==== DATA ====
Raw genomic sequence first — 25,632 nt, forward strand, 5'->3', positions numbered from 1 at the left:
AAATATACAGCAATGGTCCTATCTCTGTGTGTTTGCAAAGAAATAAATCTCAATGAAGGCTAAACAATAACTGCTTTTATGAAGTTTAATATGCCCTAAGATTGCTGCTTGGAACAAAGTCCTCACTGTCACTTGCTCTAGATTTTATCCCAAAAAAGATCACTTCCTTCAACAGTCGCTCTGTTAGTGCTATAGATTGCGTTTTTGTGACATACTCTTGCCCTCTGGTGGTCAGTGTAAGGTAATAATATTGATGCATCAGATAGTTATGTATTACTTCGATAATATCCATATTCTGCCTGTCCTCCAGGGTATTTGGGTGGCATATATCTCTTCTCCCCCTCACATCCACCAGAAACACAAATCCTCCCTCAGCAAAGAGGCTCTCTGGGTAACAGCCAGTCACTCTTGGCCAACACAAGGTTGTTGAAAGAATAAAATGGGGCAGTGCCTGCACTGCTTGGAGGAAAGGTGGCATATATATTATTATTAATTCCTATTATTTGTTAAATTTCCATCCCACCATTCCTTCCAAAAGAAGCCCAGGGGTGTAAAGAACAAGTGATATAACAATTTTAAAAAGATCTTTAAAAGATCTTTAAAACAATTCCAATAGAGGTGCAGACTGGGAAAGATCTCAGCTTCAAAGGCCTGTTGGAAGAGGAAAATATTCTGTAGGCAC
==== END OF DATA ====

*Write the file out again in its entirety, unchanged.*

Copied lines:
Raw genomic sequence first — 25,632 nt, forward strand, 5'->3', positions numbered from 1 at the left:
AAATATACAGCAATGGTCCTATCTCTGTGTGTTTGCAAAGAAATAAATCTCAATGAAGGCTAAACAATAACTGCTTTTATGAAGTTTAATATGCCCTAAGATTGCTGCTTGGAACAAAGTCCTCACTGTCACTTGCTCTAGATTTTATCCCAAAAAAGATCACTTCCTTCAACAGTCGCTCTGTTAGTGCTATAGATTGCGTTTTTGTGACATACTCTTGCCCTCTGGTGGTCAGTGTAAGGTAATAATATTGATGCATCAGATAGTTATGTATTACTTCGATAATATCCATATTCTGCCTGTCCTCCAGGGTATTTGGGTGGCATATATCTCTTCTCCCCCTCACATCCACCAGAAACACAAATCCTCCCTCAGCAAAGAGGCTCTCTGGGTAACAGCCAGTCACTCTTGGCCAACACAAGGTTGTTGAAAGAATAAAATGGGGCAGTGCCTGCACTGCTTGGAGGAAAGGTGGCATATATATTATTATTAATTCCTATTATTTGTTAAATTTCCATCCCACCATTCCTTCCAAAAGAAGCCCAGGGGTGTAAAGAACAAGTGATATAACAATTTTAAAAAGATCTTTAAAAGATCTTTAAAACAATTCCAATAGAGGTGCAGACTGGGAAAGATCTCAGCTTCAAAGGCCTGTTGGAAGAGGAAAATATTCTGTAGGCAC